In FIG. 5 is shown the relative weighting of each of the picture elements or samples as they are represented in the compressed picture. The vertical grid lines are 70 ns (nanoseconds) apart while the horizontal grid lines represent television field line increments. Picture elements or samples correspond to the intersections of these grid lines. The encircled picture elements are those that are maintained in the compressed picture in accordance with the scheme depicted in FIG. 2. The diamond shaped elements identify those elements computed using step (1) which maintains the subcarrier phase of the original picture element. The circle shaped elements identify those elements whose values are derived according to step (3) which inverts the original subcarrier phase. The fractions written at the grid intersections in the center area of FIG. 5 note the weighting assigned to the corresponding picture element. Note that nearly all the original picture elements are represented in the compressed picture. Note also that where the diamond shaped elements appear that the original value in that location determines in part (1/2) the weighted value of the new sample at that location and where the circles appear the original sample value does not contribute to the new sample at that location.
FIG. 6 is a block diagram of the system according to one embodiment of the present invention using a video synchronizer 25 outlined by the dashed lines. The video synchronizer 25 may be for example RCA type TFS-121 video synchronizer sold by RCA Broadcast Systems, Camden, N.J. The video synchronizer 25 includes processor 27, an A/D (Analog to Digital) converter 33, a memory 35, a D/A (Digital to Analog) converter 37, a write clock generator 39, a memory control 41, a read clock generator 43 and a video processor 40 and may operate in a manner similar to that described in connection with the above cited U.S. Pat. No. 4,134,128 of Robert N. Hurst. A video synchronizer is also described in the following applications: R. A. Dischert et al filed Dec. 30, 1976, Ser. No. 755,944, entitled "Television Synchronizing Apparatus" now U.S. Pat. No. 4,101,926; Hopkins et al, filed Dec. 30, 1976, Ser. No. 755,949, entitled "Television Synchronizing Apparatus," now U.S. Pat. No. 4,109,276, and Hopkins filed Dec. 30, 1976, Ser. No. 755,948, entitled "Television Synchronizing Apparatus," now U.S. Pat. No. 4,134,131. In diagram of FIG. 6 of the present disclosure, the write and read address generators are within the memory control 41. Video synchronizers are also described in several articles in Journal SMPTE. See for example Volume 83, page 300 thru 302, entitled "Digital Frame Storage for Television Video" by Scott Pursell and Harold Newby, Volume 84 pages 129 thru 134, entitled "Television Frame Synchronizer" by Kano et al, and Volume 85, No. 6, June 1976 pages 385 thru 388, entitled "A Digital Framestore Synchronizer" by J. Brian Matley. The picture video is applied at terminal 26 and is coupled to the Analog to Digital converter 33 via video processor 27. The processor 27 separates the horizontal and vertical sync and burst from the active picture. The separated timing information is coupled to write clock generator 39 which provides timing information and clock pulses. The write clock generator 39 generates strobing or sampling pulses to the A/D converter 33 for example at a rate of 14.3 MHz. In a typical system, 768 samples of video are taken on each horizontal line of the television picture. Based on the relative amplitude of these signals, a digital code for each sample is stored in the memory 35. This code may be for example an 8-bit digital code. The video is sampled at four times the subcarrier frequency (3.58 MHz) in order to store and faithfully reproduce the color subcarrier signal. At the same time, these clock pulses from the write clock generator 39 and the timing horizontal and vertical sync signals synchronized therewith cause the memory control 41 (via write address generator in the memory control) to increment a write address to the memory via multiple leads 36. In addition, memory control 41 in response to the timing signals from the write clock generator 39 provides control pulses via lead 38 to control the writing into the memory 35. Control pulses via lead 34 control the read out of the memory so read and write do not occur simultaneously. Further, memory control 41 senses the end of a line (for example by counting 768 samples from clock 39 or horizontal sync pulses) and provides that address to the memory 35. The video is read out of the memory 35 by applying clock pulses from controllable read clock generator 43 to the D/A converter 37 and the read address generator in memory control 41. The read clock pulses applied to the memory control 41 cause the read address generator in memory control 41 to supply appropriate read address via multiple leads 32 to the memory 35. Upon receipt of the clock pulses applied to D/A converter 37, video appears at the output thereof that corresponds to the coded video at the input (8-bit coded video for example). In the typical synchronizer system 25, the video output of D/A converter 37 is applied to video processor 40 where locally generated sync, burst and blanking are applied.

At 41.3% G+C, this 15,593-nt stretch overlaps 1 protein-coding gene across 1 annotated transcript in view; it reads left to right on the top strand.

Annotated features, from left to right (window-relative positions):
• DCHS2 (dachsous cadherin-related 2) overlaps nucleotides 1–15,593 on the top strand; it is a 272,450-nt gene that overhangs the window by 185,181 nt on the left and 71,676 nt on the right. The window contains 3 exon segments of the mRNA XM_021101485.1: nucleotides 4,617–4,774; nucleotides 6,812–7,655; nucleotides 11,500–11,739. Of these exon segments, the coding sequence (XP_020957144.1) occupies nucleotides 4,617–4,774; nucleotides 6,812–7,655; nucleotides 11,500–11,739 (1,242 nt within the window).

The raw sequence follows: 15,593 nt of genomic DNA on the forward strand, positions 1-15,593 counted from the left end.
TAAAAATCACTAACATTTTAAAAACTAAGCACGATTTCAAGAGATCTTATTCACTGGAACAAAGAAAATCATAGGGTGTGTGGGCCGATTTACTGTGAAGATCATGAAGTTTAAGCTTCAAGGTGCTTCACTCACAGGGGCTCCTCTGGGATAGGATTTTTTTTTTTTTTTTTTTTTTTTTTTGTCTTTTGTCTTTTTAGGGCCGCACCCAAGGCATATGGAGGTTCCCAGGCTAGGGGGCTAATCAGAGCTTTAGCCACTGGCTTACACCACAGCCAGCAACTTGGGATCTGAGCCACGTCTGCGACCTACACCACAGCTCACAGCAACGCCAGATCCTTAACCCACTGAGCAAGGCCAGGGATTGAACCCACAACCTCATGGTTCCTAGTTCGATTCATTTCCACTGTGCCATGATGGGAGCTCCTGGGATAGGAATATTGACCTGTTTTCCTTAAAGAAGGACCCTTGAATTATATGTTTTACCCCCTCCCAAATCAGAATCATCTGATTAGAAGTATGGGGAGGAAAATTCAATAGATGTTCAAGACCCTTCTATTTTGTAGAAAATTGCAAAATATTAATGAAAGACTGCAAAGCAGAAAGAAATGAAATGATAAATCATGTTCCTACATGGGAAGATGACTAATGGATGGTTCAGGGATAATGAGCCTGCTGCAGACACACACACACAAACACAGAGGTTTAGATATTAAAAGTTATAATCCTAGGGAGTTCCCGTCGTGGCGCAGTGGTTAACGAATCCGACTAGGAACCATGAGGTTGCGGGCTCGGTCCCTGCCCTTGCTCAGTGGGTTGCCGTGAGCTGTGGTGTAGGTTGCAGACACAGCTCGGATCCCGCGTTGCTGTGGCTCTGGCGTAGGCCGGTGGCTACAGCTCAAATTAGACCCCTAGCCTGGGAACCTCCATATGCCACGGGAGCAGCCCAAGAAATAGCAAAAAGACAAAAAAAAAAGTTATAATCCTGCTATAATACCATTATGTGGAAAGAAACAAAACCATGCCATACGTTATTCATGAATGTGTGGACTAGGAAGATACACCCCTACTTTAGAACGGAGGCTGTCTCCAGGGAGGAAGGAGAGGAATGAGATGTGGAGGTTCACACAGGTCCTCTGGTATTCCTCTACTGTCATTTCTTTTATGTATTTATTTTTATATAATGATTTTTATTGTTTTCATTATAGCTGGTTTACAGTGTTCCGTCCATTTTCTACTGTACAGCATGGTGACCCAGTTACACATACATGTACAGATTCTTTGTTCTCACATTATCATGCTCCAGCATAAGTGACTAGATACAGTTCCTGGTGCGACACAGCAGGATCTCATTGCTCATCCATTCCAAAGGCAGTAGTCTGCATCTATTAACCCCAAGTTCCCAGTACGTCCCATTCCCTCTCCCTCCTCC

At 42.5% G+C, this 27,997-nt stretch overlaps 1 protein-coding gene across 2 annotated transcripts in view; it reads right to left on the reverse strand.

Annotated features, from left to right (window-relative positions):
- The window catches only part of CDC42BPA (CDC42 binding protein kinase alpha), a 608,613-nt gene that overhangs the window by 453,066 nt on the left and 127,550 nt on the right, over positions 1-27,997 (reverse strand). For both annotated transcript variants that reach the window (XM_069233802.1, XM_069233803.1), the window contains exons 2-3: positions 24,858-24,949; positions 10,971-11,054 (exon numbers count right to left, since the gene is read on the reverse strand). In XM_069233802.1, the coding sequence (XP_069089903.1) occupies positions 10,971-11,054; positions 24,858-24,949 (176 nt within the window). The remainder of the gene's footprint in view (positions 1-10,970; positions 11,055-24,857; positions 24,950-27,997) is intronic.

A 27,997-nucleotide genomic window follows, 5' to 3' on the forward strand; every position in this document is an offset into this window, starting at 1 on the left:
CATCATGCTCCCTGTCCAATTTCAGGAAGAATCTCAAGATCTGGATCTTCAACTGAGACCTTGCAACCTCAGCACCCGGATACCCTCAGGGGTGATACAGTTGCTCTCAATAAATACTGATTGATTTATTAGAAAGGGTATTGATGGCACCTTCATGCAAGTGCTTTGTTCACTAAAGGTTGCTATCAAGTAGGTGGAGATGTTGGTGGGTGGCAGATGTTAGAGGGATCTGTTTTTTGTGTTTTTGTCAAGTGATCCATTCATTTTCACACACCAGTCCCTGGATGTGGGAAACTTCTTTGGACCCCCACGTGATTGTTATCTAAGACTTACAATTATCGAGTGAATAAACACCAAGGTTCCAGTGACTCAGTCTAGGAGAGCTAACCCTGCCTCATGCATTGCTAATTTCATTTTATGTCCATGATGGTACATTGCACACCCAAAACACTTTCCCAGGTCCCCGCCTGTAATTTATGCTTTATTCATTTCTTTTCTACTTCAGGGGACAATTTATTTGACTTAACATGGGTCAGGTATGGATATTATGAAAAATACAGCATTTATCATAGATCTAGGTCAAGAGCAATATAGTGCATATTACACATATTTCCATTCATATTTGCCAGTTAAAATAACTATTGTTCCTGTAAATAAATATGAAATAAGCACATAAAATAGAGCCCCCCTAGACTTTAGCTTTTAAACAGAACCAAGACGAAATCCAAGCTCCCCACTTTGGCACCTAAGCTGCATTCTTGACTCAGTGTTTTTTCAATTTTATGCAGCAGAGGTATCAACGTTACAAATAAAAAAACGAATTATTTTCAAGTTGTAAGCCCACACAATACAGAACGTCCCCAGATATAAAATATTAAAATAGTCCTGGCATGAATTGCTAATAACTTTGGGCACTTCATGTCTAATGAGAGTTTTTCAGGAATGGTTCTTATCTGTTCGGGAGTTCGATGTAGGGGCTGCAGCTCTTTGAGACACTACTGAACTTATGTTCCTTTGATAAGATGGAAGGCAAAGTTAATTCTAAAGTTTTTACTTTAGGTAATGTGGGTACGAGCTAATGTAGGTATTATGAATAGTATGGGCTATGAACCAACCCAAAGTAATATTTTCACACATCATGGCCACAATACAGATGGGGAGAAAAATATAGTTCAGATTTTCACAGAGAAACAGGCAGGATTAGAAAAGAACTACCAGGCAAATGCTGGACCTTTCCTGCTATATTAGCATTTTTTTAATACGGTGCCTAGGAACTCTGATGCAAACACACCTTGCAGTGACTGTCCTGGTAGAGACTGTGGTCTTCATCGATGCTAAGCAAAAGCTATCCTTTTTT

In the system described herein, the field compression is provided by a compressor 50 switched in by switch 51 between the A/D converter 33 and the memory 35. Field compression is accomplished in accordance with the manner previously described by providing compressed picture samples in pairs and skipping pairs where the compressed picture samples provided are derived by averaging the surrounding samples according to steps (1) and (2).